with Keith W. Rabin
This months interview is with Keith Rabin, president
of KWR International, a consulting firm specializing in the
delivery of research, communications and advisory services
with a particular emphasis on public/investor relations, business
development, public affairs, cross border transactions and
market entry programs. Keith frequently speaks on trade, investment
and economic issues and has authored numerous articles for
publications including Bridge News, Journal of Commerce, Market:
Asia Pacific, Korea Herald, and Asia Pacific Economic Review.
KWR hosted the Japan Small Company Investment Conference in
March, when over 200 investors, venture capitalists, corporate
and technology executives, analysts, government officials,
journalists and other targeted individuals met with eight
promising Japanese companies in New York to explore mutually
beneficial investment and business transactions and partnerships.
eBJ: Why did you start the Japan Small Company Investment conference?
Rabin: Over the past few years there has been a lot of attention
paid to the economic, regulatory and technological changes that are
beginning to reshape Japan's business environment -- trends that promise
to accelerate in coming years. This is creating many interesting opportunities
both in the export-oriented industries that Japan is renowned for
as well as those with a domestic focus. While many foreign investors
are coming to understand the potential, they remain largely unaware
of the specific companies benefiting from this
transformation and how to pursue these opportunities. At the same
time, Japanese firms are finding they can no longer rely upon commercial
bank loans as their primary source of capital. This creates a greater
need for private equity, M&A and other financial engineering techniques,
yet most Japanese firms lack the experience and resources needed to
attract and effectively deal with foreign investors. To facilitate
interactions, transactions and relationships between Japanese firms
and foreign investors, we developed a conference
and support structure to satisfy this demand.
eBJ: Economically speaking, what positive developments do you
see in Japan recently?
Rabin: Whereas the U.S. has been actively engaging in deregulation
and restructuring and reorganization for two decades, Japan has all
or most of its gains before it. While it may be early to allocate
capital to the macro indices, there are many micro opportunities emerging.
In many cases, it is the problems themselves that are leading to the
eBJ: Can you give an example?
Rabin: For example, pessimism about the future has resulted
in a delay in marriage and birth rates in Japan. This has troubling
implications over the long term, yet it has led to a rapid rise in
disposable income among Japanese singles, many who still live at home
and young couples, who fit the DINK (Double Income, No Kids) profile
desired by so many purveyors of upscale products.
eBJ: Any other demographic trends that are important?
Rabin: Japan's aging population is also giving rise to amazing
opportunities in medical equipment and technologies and geriatric
care. Women are also taking on an increasingly important role in the
eBJ: What is your take on the state of IT in Japan?
Rabin: Japan was late to embrace the tech boom that engulfed
the U.S. in the late 90s. It just started to take off when the U.S.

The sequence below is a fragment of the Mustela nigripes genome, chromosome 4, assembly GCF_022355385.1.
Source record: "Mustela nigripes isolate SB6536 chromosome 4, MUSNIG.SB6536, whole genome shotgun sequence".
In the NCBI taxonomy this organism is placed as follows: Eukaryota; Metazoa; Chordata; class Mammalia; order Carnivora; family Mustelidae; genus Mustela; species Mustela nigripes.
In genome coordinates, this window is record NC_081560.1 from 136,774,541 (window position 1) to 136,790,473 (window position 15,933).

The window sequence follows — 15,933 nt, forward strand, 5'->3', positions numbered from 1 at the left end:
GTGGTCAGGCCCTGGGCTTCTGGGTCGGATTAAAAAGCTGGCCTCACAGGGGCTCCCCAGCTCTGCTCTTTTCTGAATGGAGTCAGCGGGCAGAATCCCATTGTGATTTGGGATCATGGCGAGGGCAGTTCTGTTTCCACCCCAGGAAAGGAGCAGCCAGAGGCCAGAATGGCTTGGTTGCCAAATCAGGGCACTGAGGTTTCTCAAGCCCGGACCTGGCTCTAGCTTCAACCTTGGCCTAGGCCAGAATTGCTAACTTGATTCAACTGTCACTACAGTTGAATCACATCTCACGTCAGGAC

tech bubble burst about two years ago. The introduction of low-cost
ADSL access is leading to high growth in broadband penetration and
time spent online. The demand for web services, e-commerce and other
technologies and applications is accelerating at a time when they
are maturing in the U.S. There are also opportunities to replicate
business models and to employ restructuring techniques that have proven
successful in the U.S. They can be used to achieve greater economies
of scale, profitability and additional revenue sources in Japan, where
a ready market of high-income consumers awaits them. Japan also produces
many attractive technologies, applications and products. Wireless
is one area where Japan remains far ahead of the U.S. and we are only
just beginning to enter into the age of convergence and birth of Internet
eBJ: What kind of help do smaller firms need in pursuing investment
opportunities in Japan?
Rabin: Cross-border deals can be complex and costly, both in
terms of managing the due diligence, time and other issues and commitments
that are part of the transaction process -- not to mention the ongoing
communication and interaction that is part of any successful investment.
This is especially problematic as smaller firms and investors are
often not as sophisticated as larger companies and financial institutions
and therefore need more hand-holding and support. The costs are often
difficult to amortize within small- to mid-sized transactions, preventing
both interested firms and investors from gaining the preparation,
counsel and follow-up needed to achieve successful results.
eBJ: How did the Japan Small Company Investment Conference
address these issues?
Rabin: We utilized a portfolio approach for our investment
conference. It provided a cost-efficient vehicle that facilitated
the initial preparation, screening and introductions needed to establish
priorities and a more rational allocation of resources to deliver
necessary follow-up. Within this mix we were able to showcase two
exciting specialty retailers, one that focused on natural foods and
another on gardening products. We also featured three firms with specialized
software applications oriented toward improving procurement systems,
factory automation, graphics technology and document management as
well as three others that focused on the semiconductor industry. Through
this cross-marketing and promotional effort we were able to gain synergies
and an economy of scale that would not have been otherwise possible.
It allowed us to attract over 200 investors and other targeted individuals
as well thousands of visitors to the site (http://kwrintl.com/jsciconference)
that was developed. We continue to receive numerous ongoing inquiries
about this event and our plans for the future.
eBJ: Is Japan moving towards a U.S. style economic model?
Rabin: It is moving in that direction. Japanese firms have
traditionally focused more on market share, operational efficiency
and product development than profitability and the more intangible
financial, marketing and other concerns that tend to preoccupy U.S.
managers. Additionally, bank lending tended to be made more on relationships
and collateral than the credit- and risk-based approaches used by
U.S. financial institutions. As Japan moves away from a main-bank